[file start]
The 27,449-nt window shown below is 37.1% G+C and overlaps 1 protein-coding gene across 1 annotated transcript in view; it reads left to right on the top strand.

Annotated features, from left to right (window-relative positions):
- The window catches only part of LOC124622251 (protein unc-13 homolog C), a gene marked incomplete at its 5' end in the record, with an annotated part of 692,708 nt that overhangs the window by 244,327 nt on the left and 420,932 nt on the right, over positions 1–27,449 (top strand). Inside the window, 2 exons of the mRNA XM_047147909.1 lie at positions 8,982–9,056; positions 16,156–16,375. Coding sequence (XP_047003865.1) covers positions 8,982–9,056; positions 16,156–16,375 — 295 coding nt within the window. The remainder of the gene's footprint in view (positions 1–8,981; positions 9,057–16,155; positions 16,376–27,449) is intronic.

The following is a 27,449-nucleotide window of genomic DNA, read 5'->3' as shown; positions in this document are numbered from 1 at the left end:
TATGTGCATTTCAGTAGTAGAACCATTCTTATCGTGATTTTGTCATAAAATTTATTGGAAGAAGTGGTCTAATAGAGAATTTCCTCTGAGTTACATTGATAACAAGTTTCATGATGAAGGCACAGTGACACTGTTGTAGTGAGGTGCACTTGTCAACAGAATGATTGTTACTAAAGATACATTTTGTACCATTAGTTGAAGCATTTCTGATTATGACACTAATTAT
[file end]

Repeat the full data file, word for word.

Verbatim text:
The 27,449-nt window shown below is 37.1% G+C and overlaps 1 protein-coding gene across 1 annotated transcript in view; it reads left to right on the top strand.

Annotated features, from left to right (window-relative positions):
- The window catches only part of LOC124622251 (protein unc-13 homolog C), a gene marked incomplete at its 5' end in the record, with an annotated part of 692,708 nt that overhangs the window by 244,327 nt on the left and 420,932 nt on the right, over positions 1–27,449 (top strand). Inside the window, 2 exons of the mRNA XM_047147909.1 lie at positions 8,982–9,056; positions 16,156–16,375. Coding sequence (XP_047003865.1) covers positions 8,982–9,056; positions 16,156–16,375 — 295 coding nt within the window. The remainder of the gene's footprint in view (positions 1–8,981; positions 9,057–16,155; positions 16,376–27,449) is intronic.

The following is a 27,449-nucleotide window of genomic DNA, read 5'->3' as shown; positions in this document are numbered from 1 at the left end:
TATGTGCATTTCAGTAGTAGAACCATTCTTATCGTGATTTTGTCATAAAATTTATTGGAAGAAGTGGTCTAATAGAGAATTTCCTCTGAGTTACATTGATAACAAGTTTCATGATGAAGGCACAGTGACACTGTTGTAGTGAGGTGCACTTGTCAACAGAATGATTGTTACTAAAGATACATTTTGTACCATTAGTTGAAGCATTTCTGATTATGACACTAATTAT